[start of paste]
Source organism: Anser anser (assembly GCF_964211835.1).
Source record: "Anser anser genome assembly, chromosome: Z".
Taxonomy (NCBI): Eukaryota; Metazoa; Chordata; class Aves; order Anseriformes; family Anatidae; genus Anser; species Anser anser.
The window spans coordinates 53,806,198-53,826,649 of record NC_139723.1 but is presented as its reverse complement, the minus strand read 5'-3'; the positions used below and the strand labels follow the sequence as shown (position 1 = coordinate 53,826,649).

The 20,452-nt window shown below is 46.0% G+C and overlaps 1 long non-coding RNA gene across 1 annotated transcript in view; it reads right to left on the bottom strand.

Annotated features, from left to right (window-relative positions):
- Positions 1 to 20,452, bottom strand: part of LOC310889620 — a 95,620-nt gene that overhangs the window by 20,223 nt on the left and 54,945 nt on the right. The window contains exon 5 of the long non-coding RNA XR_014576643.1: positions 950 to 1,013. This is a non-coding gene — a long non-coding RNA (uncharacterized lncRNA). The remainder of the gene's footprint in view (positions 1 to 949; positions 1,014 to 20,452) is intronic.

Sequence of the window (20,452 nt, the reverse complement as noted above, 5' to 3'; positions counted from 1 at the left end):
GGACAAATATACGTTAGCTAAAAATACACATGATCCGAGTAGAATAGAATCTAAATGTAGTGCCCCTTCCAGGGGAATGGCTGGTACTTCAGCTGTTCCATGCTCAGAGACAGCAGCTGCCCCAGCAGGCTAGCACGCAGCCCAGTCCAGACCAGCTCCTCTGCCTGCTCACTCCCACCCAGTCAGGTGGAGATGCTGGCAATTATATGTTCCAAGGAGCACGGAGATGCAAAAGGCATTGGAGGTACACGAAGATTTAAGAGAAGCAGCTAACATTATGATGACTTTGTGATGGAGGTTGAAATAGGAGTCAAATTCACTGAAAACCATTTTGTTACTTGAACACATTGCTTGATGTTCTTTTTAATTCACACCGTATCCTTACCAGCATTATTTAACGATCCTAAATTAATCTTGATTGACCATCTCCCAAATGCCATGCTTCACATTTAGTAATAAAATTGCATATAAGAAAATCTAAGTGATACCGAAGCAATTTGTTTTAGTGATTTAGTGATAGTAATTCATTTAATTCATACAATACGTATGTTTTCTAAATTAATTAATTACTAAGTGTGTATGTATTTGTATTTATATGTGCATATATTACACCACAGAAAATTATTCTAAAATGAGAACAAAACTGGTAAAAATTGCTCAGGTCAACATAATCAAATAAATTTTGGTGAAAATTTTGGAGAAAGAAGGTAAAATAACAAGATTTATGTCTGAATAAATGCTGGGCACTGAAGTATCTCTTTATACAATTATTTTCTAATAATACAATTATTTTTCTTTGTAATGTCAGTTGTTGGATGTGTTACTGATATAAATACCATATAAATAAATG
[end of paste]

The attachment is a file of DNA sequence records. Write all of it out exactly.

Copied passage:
Source organism: Anser anser (assembly GCF_964211835.1).
Source record: "Anser anser genome assembly, chromosome: Z".
Taxonomy (NCBI): Eukaryota; Metazoa; Chordata; class Aves; order Anseriformes; family Anatidae; genus Anser; species Anser anser.
The window spans coordinates 53,806,198-53,826,649 of record NC_139723.1 but is presented as its reverse complement, the minus strand read 5'-3'; the positions used below and the strand labels follow the sequence as shown (position 1 = coordinate 53,826,649).

The 20,452-nt window shown below is 46.0% G+C and overlaps 1 long non-coding RNA gene across 1 annotated transcript in view; it reads right to left on the bottom strand.

Annotated features, from left to right (window-relative positions):
- Positions 1 to 20,452, bottom strand: part of LOC310889620 — a 95,620-nt gene that overhangs the window by 20,223 nt on the left and 54,945 nt on the right. The window contains exon 5 of the long non-coding RNA XR_014576643.1: positions 950 to 1,013. This is a non-coding gene — a long non-coding RNA (uncharacterized lncRNA). The remainder of the gene's footprint in view (positions 1 to 949; positions 1,014 to 20,452) is intronic.

Sequence of the window (20,452 nt, the reverse complement as noted above, 5' to 3'; positions counted from 1 at the left end):
GGACAAATATACGTTAGCTAAAAATACACATGATCCGAGTAGAATAGAATCTAAATGTAGTGCCCCTTCCAGGGGAATGGCTGGTACTTCAGCTGTTCCATGCTCAGAGACAGCAGCTGCCCCAGCAGGCTAGCACGCAGCCCAGTCCAGACCAGCTCCTCTGCCTGCTCACTCCCACCCAGTCAGGTGGAGATGCTGGCAATTATATGTTCCAAGGAGCACGGAGATGCAAAAGGCATTGGAGGTACACGAAGATTTAAGAGAAGCAGCTAACATTATGATGACTTTGTGATGGAGGTTGAAATAGGAGTCAAATTCACTGAAAACCATTTTGTTACTTGAACACATTGCTTGATGTTCTTTTTAATTCACACCGTATCCTTACCAGCATTATTTAACGATCCTAAATTAATCTTGATTGACCATCTCCCAAATGCCATGCTTCACATTTAGTAATAAAATTGCATATAAGAAAATCTAAGTGATACCGAAGCAATTTGTTTTAGTGATTTAGTGATAGTAATTCATTTAATTCATACAATACGTATGTTTTCTAAATTAATTAATTACTAAGTGTGTATGTATTTGTATTTATATGTGCATATATTACACCACAGAAAATTATTCTAAAATGAGAACAAAACTGGTAAAAATTGCTCAGGTCAACATAATCAAATAAATTTTGGTGAAAATTTTGGAGAAAGAAGGTAAAATAACAAGATTTATGTCTGAATAAATGCTGGGCACTGAAGTATCTCTTTATACAATTATTTTCTAATAATACAATTATTTTTCTTTGTAATGTCAGTTGTTGGATGTGTTACTGATATAAATACCATATAAATAAATG